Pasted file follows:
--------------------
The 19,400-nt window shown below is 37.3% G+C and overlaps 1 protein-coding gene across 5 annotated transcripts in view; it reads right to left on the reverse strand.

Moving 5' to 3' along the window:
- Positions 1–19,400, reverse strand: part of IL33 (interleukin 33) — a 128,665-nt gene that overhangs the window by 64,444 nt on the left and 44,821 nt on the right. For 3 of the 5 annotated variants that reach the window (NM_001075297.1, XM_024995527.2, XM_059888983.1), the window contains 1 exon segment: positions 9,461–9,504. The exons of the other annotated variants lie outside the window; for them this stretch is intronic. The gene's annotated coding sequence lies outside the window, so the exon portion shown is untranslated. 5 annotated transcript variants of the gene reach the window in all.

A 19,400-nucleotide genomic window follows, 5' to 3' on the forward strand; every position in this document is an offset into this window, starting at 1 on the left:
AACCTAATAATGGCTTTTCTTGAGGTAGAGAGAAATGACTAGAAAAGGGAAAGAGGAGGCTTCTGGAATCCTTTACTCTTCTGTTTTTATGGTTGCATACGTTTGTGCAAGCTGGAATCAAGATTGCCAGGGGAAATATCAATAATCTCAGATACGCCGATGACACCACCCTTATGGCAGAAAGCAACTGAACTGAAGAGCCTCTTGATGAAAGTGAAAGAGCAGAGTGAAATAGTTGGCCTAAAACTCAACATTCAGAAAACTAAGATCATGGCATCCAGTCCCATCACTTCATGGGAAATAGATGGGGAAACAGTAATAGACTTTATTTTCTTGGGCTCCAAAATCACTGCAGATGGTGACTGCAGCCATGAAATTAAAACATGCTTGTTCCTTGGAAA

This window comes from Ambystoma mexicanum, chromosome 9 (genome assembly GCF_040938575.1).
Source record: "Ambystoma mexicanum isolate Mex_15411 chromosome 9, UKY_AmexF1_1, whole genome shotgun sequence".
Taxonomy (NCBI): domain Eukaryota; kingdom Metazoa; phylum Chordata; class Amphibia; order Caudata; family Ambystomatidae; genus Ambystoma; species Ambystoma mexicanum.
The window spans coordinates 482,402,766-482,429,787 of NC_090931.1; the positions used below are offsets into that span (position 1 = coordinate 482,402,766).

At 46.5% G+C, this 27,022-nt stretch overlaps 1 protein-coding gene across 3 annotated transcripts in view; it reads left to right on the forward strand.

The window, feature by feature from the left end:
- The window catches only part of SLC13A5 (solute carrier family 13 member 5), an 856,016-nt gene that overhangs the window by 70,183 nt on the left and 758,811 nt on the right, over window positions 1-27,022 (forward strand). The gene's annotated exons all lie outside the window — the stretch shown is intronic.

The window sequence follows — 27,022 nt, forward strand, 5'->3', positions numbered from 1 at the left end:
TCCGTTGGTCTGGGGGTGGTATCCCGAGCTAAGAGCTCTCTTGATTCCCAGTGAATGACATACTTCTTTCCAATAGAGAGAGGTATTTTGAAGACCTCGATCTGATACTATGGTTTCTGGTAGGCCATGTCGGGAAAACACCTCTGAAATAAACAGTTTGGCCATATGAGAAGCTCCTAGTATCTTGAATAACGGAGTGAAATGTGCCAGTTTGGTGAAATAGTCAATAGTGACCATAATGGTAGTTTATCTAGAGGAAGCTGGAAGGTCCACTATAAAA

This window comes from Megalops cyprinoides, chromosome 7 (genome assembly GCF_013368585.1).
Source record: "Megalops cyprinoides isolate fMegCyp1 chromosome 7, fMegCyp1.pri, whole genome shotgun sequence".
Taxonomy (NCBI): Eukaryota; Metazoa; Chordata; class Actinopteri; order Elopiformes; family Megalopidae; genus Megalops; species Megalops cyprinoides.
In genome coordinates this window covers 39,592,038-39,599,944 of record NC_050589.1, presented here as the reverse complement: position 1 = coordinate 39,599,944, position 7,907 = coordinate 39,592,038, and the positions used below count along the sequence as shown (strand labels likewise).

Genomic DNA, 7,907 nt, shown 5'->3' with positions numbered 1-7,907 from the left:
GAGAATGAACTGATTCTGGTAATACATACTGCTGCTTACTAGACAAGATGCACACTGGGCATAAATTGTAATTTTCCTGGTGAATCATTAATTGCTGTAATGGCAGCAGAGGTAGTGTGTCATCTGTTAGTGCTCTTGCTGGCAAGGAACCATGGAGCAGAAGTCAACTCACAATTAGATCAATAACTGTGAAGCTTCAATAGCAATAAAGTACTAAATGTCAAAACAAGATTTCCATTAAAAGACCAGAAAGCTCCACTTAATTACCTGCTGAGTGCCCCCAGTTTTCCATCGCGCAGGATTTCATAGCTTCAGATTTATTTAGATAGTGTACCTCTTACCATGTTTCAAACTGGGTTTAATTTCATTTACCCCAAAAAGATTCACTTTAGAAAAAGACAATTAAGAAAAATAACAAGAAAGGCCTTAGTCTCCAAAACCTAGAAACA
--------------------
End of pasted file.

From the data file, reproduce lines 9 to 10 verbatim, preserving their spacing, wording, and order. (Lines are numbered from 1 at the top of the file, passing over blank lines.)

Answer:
The window spans coordinates 482,402,766-482,429,787 of NC_090931.1; the positions used below are offsets into that span (position 1 = coordinate 482,402,766).

At 46.5% G+C, this 27,022-nt stretch overlaps 1 protein-coding gene across 3 annotated transcripts in view; it reads left to right on the forward strand.